As an experienced White Plains Employment Lawyer I regularly get asked about overtime pay. Sometimes employees find that they are in a position of employment where they signed up for a forty hour week, but they are actually required to work much more than that. Perhaps the employer wants them to work through lunch or stay late or come in earlier than they anticipated, maybe even carry work home or do work over the weekends. A lot of employees feel that they are being underpaid under those circumstances because they are not receiving ‘overtime’. The question of whether an employee is entitled to overtime pay is a very technical question, and it depends on the law and the state in which you live. In New York state, there is the New York state department labor law which provides that overtime can be paid to employees who work more than forty hours a week as long as the employee is not exempt from the overtime provisions in the law. Similarly under federal law, which also governs New York state employment, the fair labor standards act does contain many provisions which provide for exemptions to an employer having to pay overtime to someone working more than forty hours a week.
One of the things that we always look at are whether the employees are considered to be professionals, whether they are considered to be executive and whether they are considered to be an administrator. Those are typically the three biggest exemptions that we see. These areas are also very key specific and fact specific and the court doesn't always look at just the title of the position. They actually look deeper into the actual duties that the employee performs whether the employee has management responsibilities or supervisory responsibilities, whether the authority has any power to hire or fire personnel or set salaries and that’s not an all inclusive list. These type of factors are certainly ones that we would like to consider in determining whether you had a viable claim but one thing you always have to be careful of is if you go to the New York State Department of Labor on your own. Under some circumstances you could actually be forfeiting your right to sue in court for that particular issue. Sometimes we get clients who have already filed in the New York state department claim and are able to withdraw them and proceed in court. Sometimes we are able to meet some type of resolution while the matter is pending in the New York state department of labor. Sometimes the client hasn’t filed anything at all and they are just seeking an opinion as to whether they have an actionable claim.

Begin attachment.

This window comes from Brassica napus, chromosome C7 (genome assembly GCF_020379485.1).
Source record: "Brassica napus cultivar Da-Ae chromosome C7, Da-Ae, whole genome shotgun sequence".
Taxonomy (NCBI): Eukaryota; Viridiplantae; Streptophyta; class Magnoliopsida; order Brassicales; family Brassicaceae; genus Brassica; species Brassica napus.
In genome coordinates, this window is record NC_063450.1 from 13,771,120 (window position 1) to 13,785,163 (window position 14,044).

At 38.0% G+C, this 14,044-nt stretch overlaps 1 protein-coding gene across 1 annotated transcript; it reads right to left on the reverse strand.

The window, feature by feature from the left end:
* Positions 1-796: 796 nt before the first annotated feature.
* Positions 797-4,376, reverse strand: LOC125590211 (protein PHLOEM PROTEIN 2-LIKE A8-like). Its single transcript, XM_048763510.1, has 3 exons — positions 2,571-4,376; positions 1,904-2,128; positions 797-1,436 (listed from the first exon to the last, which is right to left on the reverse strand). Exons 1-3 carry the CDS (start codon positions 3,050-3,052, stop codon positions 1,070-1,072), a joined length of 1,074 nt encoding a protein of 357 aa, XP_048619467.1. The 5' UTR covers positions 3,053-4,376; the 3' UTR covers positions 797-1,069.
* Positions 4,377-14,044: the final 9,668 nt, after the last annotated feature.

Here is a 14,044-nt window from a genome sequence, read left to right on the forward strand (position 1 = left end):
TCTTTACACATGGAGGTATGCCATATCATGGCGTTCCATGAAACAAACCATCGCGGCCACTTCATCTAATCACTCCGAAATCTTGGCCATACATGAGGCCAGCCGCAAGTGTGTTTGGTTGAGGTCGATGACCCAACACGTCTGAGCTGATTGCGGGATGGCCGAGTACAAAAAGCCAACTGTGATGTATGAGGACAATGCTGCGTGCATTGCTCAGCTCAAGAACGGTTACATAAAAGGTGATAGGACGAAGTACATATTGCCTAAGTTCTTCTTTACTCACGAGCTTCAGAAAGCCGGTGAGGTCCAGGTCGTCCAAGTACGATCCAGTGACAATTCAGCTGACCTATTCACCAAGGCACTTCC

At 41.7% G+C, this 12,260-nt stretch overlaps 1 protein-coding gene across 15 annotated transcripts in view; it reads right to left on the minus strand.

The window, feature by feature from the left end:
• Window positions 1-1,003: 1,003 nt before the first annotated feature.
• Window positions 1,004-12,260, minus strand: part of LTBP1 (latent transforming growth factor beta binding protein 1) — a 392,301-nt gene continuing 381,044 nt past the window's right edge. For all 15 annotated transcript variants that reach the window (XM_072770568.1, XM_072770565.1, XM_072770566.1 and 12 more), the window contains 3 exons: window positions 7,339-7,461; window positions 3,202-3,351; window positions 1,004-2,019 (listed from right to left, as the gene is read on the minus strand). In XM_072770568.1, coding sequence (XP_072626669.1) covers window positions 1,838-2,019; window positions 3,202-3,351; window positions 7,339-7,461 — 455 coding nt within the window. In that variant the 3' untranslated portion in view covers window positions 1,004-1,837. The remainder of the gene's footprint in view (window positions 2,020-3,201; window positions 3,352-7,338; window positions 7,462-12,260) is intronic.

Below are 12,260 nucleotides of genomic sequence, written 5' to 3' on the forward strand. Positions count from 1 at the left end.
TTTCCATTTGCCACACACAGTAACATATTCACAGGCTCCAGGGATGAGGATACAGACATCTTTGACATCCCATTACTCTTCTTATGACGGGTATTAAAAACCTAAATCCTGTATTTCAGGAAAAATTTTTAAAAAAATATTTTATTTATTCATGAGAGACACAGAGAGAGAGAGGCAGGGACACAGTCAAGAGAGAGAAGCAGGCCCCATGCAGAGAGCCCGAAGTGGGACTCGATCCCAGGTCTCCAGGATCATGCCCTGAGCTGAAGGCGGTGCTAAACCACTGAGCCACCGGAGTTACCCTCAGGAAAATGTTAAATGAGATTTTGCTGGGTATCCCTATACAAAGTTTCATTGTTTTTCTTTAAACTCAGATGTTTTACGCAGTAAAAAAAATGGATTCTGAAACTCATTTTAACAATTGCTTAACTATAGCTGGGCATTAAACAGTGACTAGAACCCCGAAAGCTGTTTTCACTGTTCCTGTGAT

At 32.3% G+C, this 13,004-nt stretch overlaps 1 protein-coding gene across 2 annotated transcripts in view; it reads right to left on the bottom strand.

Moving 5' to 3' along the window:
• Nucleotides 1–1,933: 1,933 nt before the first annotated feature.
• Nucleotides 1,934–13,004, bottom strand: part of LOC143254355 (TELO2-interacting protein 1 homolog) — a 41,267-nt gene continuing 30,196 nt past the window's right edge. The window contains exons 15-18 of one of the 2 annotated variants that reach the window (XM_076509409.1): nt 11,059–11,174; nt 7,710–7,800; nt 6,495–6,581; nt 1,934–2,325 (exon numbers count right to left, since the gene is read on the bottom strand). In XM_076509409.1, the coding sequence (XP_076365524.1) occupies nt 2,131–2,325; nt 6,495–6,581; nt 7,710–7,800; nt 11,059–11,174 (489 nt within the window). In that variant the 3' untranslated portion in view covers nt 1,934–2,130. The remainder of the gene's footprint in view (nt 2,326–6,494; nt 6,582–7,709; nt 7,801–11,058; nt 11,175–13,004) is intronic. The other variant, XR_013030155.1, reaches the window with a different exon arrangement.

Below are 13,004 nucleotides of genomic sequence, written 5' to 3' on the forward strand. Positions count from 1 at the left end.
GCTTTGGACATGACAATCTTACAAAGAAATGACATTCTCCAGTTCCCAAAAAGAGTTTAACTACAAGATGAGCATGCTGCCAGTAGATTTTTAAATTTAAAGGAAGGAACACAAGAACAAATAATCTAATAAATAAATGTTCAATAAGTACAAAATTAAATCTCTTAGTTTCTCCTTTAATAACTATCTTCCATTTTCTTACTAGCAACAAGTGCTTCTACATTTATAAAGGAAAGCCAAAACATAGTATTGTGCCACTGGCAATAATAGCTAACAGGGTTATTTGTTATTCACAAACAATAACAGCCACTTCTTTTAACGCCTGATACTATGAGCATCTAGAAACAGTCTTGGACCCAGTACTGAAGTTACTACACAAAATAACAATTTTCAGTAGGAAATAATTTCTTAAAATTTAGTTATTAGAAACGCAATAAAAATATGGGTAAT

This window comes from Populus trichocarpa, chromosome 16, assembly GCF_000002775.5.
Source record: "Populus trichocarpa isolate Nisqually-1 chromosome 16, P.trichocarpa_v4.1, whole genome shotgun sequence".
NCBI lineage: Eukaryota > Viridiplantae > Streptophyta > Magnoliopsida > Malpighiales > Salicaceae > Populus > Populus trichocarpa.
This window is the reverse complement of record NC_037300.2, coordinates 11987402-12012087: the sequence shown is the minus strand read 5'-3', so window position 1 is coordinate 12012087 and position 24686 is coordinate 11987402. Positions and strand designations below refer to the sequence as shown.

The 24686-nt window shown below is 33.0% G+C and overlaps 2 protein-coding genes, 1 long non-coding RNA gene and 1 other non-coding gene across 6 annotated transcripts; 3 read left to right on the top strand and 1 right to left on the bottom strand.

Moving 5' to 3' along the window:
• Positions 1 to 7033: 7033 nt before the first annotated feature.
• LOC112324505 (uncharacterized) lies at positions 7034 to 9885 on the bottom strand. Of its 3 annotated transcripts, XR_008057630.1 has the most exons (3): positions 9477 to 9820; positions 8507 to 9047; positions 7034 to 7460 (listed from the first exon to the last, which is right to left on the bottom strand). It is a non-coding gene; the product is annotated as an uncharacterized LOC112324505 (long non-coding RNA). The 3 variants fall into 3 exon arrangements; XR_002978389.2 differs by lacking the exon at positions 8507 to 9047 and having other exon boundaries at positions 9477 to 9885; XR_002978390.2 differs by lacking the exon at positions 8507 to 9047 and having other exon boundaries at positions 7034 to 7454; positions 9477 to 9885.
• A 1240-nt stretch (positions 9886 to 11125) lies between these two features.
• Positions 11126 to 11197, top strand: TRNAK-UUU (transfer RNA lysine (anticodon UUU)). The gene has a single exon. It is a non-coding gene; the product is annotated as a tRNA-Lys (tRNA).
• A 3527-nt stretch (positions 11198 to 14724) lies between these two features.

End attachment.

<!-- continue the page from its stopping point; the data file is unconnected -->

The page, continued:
Do you have questions about overtime pay? If so, contact the experienced White Plains Employment Lawyer Kim Berg.
This informational blog post was provided by Kim Berg, an experienced White Plains Employment Lawyer.